The same thing is even more true of Christ, the Captain of our salvation - he too had to go through a life of suffering and deprivation at the grassroots level to be perfectly identifed with us. It is no wonder that the prophet Isaiah called Him 'a man of sorrows and acquainted with grief.' (Isaiah 53:3) V.11 of our text emphasises how complete His identification with us became as a result of this 'For both He that sanctifieth and they who are sanctified are all of one: for which cause he is not ashamed to call them brethren'. This term 'brethren' is taken from verse 22 of Psalm 22, a messianic psalm, and it means 'Brothers'.

Dearly beloved you must be amazed that Jesus, who is God Himself, the highest of all, should call you His brothers. It should mean a lot to us, because it speaks of His close intimacy and familiarity with us. When Christ calls you His 'brother' he is saying that He is just like a family member to you. He fully identifies with you in all your griefs, sorrows, fears, disappointments and frustrations. Is there any feeling you have that Jesus cannot understand? No. Is there any difficulty or fear you have that He cannot appreciate? Not at all. Why? It is because Jesus became like us. And this is now what the writer of Hebrews says in the first part of v.14:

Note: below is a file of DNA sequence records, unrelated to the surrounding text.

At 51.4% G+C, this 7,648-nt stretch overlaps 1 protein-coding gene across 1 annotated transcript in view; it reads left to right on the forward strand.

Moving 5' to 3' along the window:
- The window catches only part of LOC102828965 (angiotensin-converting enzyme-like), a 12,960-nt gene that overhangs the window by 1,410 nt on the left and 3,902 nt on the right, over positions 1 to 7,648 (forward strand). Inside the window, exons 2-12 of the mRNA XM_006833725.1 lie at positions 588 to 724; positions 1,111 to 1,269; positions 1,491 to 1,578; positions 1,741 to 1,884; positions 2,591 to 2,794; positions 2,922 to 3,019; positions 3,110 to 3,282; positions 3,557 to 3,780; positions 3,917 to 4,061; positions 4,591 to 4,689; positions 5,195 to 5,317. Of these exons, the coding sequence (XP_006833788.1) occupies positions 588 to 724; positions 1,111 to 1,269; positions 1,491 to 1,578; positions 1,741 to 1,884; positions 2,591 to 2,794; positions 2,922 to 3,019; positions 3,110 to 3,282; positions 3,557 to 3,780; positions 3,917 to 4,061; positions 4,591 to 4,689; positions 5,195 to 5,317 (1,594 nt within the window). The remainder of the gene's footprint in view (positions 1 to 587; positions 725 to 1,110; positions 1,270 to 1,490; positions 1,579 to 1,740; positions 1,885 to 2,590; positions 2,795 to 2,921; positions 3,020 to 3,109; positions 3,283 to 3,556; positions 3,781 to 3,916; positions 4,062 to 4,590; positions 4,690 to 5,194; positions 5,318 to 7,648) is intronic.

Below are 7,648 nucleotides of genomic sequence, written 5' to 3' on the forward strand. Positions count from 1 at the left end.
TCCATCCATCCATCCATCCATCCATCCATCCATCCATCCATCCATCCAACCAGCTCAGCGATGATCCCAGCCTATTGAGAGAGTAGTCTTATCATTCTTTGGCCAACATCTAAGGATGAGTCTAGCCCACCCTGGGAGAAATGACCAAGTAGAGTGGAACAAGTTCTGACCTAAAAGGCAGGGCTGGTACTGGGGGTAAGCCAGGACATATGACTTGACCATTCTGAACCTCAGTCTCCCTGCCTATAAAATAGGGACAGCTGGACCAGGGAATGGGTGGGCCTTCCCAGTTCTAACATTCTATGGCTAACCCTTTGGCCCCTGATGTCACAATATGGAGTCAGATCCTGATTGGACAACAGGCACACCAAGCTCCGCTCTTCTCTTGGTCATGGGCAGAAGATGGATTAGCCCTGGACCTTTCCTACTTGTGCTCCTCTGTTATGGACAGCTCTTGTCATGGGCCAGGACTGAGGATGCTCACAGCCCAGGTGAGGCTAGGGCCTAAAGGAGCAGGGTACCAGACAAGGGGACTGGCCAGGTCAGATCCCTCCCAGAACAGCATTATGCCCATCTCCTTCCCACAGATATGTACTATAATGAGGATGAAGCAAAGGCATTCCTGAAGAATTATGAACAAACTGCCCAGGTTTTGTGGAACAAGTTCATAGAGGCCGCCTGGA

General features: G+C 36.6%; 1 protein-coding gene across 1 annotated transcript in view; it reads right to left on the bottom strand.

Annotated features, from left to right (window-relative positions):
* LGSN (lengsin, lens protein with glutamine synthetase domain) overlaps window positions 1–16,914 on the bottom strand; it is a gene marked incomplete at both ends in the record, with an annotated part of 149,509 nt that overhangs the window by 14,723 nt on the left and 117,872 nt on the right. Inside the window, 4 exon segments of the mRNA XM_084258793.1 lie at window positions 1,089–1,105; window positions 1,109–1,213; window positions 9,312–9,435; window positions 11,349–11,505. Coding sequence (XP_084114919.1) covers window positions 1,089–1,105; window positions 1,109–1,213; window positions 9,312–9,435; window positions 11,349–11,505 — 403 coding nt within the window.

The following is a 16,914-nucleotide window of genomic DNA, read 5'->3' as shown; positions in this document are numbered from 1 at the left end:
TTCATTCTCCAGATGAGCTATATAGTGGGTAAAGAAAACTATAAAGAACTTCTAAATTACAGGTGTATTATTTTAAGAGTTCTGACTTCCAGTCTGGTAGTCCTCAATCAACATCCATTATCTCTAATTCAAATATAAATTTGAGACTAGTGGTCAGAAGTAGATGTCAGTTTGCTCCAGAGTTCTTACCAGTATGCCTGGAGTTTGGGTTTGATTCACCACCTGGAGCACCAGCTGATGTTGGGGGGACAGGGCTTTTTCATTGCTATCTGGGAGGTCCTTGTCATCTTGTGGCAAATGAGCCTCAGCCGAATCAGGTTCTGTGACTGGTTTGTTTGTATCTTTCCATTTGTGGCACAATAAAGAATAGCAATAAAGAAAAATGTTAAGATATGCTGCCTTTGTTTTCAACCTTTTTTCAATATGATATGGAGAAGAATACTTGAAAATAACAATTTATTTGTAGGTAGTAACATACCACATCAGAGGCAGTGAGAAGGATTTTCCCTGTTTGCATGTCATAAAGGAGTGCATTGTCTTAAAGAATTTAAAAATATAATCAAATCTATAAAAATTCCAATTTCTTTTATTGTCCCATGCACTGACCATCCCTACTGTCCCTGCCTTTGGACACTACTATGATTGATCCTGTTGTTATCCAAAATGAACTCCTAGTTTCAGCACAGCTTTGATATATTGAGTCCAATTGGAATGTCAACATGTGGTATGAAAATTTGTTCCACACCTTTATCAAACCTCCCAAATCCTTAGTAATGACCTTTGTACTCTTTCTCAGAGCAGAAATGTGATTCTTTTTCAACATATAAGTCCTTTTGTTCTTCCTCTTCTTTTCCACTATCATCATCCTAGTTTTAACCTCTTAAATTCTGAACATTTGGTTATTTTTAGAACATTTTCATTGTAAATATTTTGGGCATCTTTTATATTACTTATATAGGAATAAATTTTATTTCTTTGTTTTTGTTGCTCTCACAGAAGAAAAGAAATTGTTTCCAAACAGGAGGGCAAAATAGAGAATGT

C. Christ Becoming Like Us

'Forasmuch then as the children are partakers of flesh and blood, He also himself likewise took part of the same' Verse 16 emphasizes that Jesus did not take on the nature of angels, but the nature of Abraham's sons. He became fully man. In his full humanity Christ was hungry, tired and thirsty. He lived without the comfort and luxury, enjoyed by the rich. He was born in a stable and raised in a carpenter's house. When He began His ministry at the age of 30 he traveled all over Israel on foot. In Matthew 8:20 Jesus Himself said, 'The foxes have holes, and the birds of the air have nests; but the Son of man hath not where to lay his head.'